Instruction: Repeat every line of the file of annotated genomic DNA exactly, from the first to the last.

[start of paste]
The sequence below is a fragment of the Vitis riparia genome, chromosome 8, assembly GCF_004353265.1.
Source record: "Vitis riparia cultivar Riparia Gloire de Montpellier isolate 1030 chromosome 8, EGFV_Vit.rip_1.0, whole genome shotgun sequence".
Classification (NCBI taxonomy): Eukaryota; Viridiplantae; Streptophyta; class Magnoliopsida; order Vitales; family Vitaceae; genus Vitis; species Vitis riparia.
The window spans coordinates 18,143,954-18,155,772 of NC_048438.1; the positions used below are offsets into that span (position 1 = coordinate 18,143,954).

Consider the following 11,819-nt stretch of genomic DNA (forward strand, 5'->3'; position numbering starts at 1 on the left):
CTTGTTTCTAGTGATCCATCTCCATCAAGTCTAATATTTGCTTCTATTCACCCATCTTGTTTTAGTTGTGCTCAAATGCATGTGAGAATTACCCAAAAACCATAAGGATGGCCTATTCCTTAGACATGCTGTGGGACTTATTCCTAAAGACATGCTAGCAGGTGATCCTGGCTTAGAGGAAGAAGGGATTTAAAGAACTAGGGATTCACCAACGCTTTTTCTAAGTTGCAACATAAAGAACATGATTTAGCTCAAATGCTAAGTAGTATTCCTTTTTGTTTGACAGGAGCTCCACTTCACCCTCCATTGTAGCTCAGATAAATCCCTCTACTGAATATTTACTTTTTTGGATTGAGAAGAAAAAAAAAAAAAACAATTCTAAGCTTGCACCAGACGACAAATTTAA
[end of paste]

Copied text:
The sequence below is a fragment of the Vitis riparia genome, chromosome 8, assembly GCF_004353265.1.
Source record: "Vitis riparia cultivar Riparia Gloire de Montpellier isolate 1030 chromosome 8, EGFV_Vit.rip_1.0, whole genome shotgun sequence".
Classification (NCBI taxonomy): Eukaryota; Viridiplantae; Streptophyta; class Magnoliopsida; order Vitales; family Vitaceae; genus Vitis; species Vitis riparia.
The window spans coordinates 18,143,954-18,155,772 of NC_048438.1; the positions used below are offsets into that span (position 1 = coordinate 18,143,954).

Consider the following 11,819-nt stretch of genomic DNA (forward strand, 5'->3'; position numbering starts at 1 on the left):
CTTGTTTCTAGTGATCCATCTCCATCAAGTCTAATATTTGCTTCTATTCACCCATCTTGTTTTAGTTGTGCTCAAATGCATGTGAGAATTACCCAAAAACCATAAGGATGGCCTATTCCTTAGACATGCTGTGGGACTTATTCCTAAAGACATGCTAGCAGGTGATCCTGGCTTAGAGGAAGAAGGGATTTAAAGAACTAGGGATTCACCAACGCTTTTTCTAAGTTGCAACATAAAGAACATGATTTAGCTCAAATGCTAAGTAGTATTCCTTTTTGTTTGACAGGAGCTCCACTTCACCCTCCATTGTAGCTCAGATAAATCCCTCTACTGAATATTTACTTTTTTGGATTGAGAAGAAAAAAAAAAAAAACAATTCTAAGCTTGCACCAGACGACAAATTTAA